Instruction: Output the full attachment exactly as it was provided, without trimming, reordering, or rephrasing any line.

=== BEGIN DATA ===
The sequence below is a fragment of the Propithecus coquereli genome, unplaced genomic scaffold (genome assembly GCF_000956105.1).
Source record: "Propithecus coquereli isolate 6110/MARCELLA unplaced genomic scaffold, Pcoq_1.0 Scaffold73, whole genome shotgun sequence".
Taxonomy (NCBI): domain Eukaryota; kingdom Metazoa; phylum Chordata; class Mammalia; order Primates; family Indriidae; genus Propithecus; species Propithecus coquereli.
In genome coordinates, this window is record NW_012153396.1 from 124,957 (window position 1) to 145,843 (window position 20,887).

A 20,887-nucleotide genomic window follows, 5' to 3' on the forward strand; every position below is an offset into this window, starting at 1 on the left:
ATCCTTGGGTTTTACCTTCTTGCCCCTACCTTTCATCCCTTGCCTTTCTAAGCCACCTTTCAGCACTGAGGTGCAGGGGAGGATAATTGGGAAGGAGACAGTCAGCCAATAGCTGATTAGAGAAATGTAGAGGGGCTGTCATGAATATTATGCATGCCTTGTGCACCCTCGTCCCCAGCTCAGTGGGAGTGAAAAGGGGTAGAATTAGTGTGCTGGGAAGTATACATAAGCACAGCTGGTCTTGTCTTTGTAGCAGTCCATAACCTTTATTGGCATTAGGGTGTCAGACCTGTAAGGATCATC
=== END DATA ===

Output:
The sequence below is a fragment of the Propithecus coquereli genome, unplaced genomic scaffold (genome assembly GCF_000956105.1).
Source record: "Propithecus coquereli isolate 6110/MARCELLA unplaced genomic scaffold, Pcoq_1.0 Scaffold73, whole genome shotgun sequence".
Taxonomy (NCBI): domain Eukaryota; kingdom Metazoa; phylum Chordata; class Mammalia; order Primates; family Indriidae; genus Propithecus; species Propithecus coquereli.
In genome coordinates, this window is record NW_012153396.1 from 124,957 (window position 1) to 145,843 (window position 20,887).

A 20,887-nucleotide genomic window follows, 5' to 3' on the forward strand; every position below is an offset into this window, starting at 1 on the left:
ATCCTTGGGTTTTACCTTCTTGCCCCTACCTTTCATCCCTTGCCTTTCTAAGCCACCTTTCAGCACTGAGGTGCAGGGGAGGATAATTGGGAAGGAGACAGTCAGCCAATAGCTGATTAGAGAAATGTAGAGGGGCTGTCATGAATATTATGCATGCCTTGTGCACCCTCGTCCCCAGCTCAGTGGGAGTGAAAAGGGGTAGAATTAGTGTGCTGGGAAGTATACATAAGCACAGCTGGTCTTGTCTTTGTAGCAGTCCATAACCTTTATTGGCATTAGGGTGTCAGACCTGTAAGGATCATC